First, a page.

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The Skinny on URL Shorteners

Amidst the rapid rise of Twitter and other micro-blogging solutions, it appears that URL shorteners have made everyone’s short list (be forewarned, more puns will follow shortly) of useful utilities. 

They seem too good to be true. They banish long and indecipherable Web addresses. They make your Tweets more Tweetable. Twitter consoles such as Twhirl and Tweetdeck have shorteners built in, and thus reduce the time it takes to shrink a URL. 

But as you casually go about your Twittering, URL-shortening day, you may well wonder about the implications of sharing links in this way. After all, links are the connective tissue, the fabric of the Web. Search engine algorithms analyze links to help determine page relevance and website authority.   

Further, as I blogged recently (see Changing Nature of Web Influence), more and more people are finding content from links shared via Twitter and social networks. In fact this method of content discovery is starting to give search engines a real run for the money. 

So, before you shorten that next URL, it seems reasonable to consider the following questions: is there a downside to using URL shorteners? Do they adversely impact SEO? Are some URL shorteners better than others? And is there a danger that they will stop working at some point, making your legacy links useless? 

Forcing the Issue 

My questions about URL shorteners were motivated by a recent meeting involving a client, their SEO specialist and the Fusion PR team. We were discussing a social media program involving client-led blogs and Twitter. When the conversation turned to Twitter and its growing importance, the SEO specialist remarked about possible negative SEO implications of using URL shorteners to communicate client blog links. 

Intrigued, I thought about this for a bit after the meeting. After all, I knew that SEO conventional wisdom says that to get the most “link juice” from inbound links, the URL strings should contain keywords that relate to the referenced content. And the anchor text (the descriptive label that is hyperlinked) should be relevant. 

In most cases shortened URLs aren’t wrapped in anchor text and are randomly generated strings appended to the domain name of the shortening service. So, it did seem obvious that shortened URLs may not have the same impact as using a conventional link.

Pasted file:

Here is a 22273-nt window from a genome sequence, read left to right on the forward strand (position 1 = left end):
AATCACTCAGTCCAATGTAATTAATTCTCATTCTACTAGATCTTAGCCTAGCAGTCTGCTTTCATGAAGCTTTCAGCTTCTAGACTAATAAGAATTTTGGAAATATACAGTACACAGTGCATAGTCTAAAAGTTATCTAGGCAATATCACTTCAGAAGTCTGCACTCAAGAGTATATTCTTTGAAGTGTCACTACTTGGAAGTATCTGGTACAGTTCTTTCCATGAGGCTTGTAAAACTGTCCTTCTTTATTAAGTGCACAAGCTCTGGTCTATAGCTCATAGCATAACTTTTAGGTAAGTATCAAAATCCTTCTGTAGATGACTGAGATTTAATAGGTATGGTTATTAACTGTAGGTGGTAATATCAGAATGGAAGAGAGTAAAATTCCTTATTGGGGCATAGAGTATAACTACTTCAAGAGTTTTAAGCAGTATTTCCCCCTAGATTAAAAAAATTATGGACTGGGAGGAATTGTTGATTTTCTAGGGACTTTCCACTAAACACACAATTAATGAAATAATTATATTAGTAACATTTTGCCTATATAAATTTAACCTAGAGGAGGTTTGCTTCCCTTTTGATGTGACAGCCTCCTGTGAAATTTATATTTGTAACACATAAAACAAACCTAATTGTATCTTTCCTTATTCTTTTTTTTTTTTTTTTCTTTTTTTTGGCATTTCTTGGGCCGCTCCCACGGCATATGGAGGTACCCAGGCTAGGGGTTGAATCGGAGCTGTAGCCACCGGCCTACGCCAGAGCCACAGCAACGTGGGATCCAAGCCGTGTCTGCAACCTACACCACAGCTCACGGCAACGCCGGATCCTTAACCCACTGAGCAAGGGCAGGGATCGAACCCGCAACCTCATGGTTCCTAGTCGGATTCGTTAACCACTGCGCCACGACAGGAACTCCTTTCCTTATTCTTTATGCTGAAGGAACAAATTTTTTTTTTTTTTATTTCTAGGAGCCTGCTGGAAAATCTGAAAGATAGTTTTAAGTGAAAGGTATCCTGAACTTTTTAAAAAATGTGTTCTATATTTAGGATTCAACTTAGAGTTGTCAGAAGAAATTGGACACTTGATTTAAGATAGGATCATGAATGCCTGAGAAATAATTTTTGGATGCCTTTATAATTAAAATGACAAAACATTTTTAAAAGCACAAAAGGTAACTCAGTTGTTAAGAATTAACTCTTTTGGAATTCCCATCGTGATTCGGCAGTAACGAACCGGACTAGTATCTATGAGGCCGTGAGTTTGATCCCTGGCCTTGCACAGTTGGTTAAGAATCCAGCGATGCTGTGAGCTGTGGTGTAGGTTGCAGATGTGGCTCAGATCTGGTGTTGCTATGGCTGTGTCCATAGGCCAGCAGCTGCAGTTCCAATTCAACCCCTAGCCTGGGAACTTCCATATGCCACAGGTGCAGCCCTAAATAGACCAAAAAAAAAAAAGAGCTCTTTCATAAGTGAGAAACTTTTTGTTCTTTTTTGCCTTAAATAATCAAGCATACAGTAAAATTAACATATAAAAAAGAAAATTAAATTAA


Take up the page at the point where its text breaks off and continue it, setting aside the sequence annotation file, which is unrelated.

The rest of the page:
I called the SEO specialist Matt Hooks, leader of Natural Search at Leverage Marketing, to find out more. He pointed out that some of the URL shorteners provide analytics, thus offering a way to get detailed information about who clicked on the links. He agreed there could be a danger of links becoming useless at some point if the particular service went away. Hooks said the links are most often treated by the search engine crawlers as a “redirect” meaning, in layman’s terms, the crawler can trace back to the original full length referring URL. 

Finally, Hooks said linking to your site, even through a URL shortening service, may actually result in an SEO boost because shortened URLs are often used on “real time” sites such as Twitter. Using a shortened URL on this type of site is an indicator of content freshness. 

The Mega Index 

Digging deeper, a few quick searches on Google revealed a plethora of articles on the topic, most of which were pretty recent and a written by search engine and Web influencers. It’s clearly a hot topic. 

None other than search engine guru Dan Sullivan covered these utilities in detail last month in his article URL Shorteners: Which Service Should you Use 

The article features a table showing an in-depth comparison of the URL shortening service options. It opened my eyes to the range of choices in this space and features that are important to consider. One of the most important is the type of redirect. According to the article, you want a 301 redirect if you care about the SEO implications for your link: 

A 301 redirect says that the URL requested (the short URL) has “permanently” moved to the long address. Since it’s a permanent redirect, search engines finding links to the short URLs will credit all those links to the long URL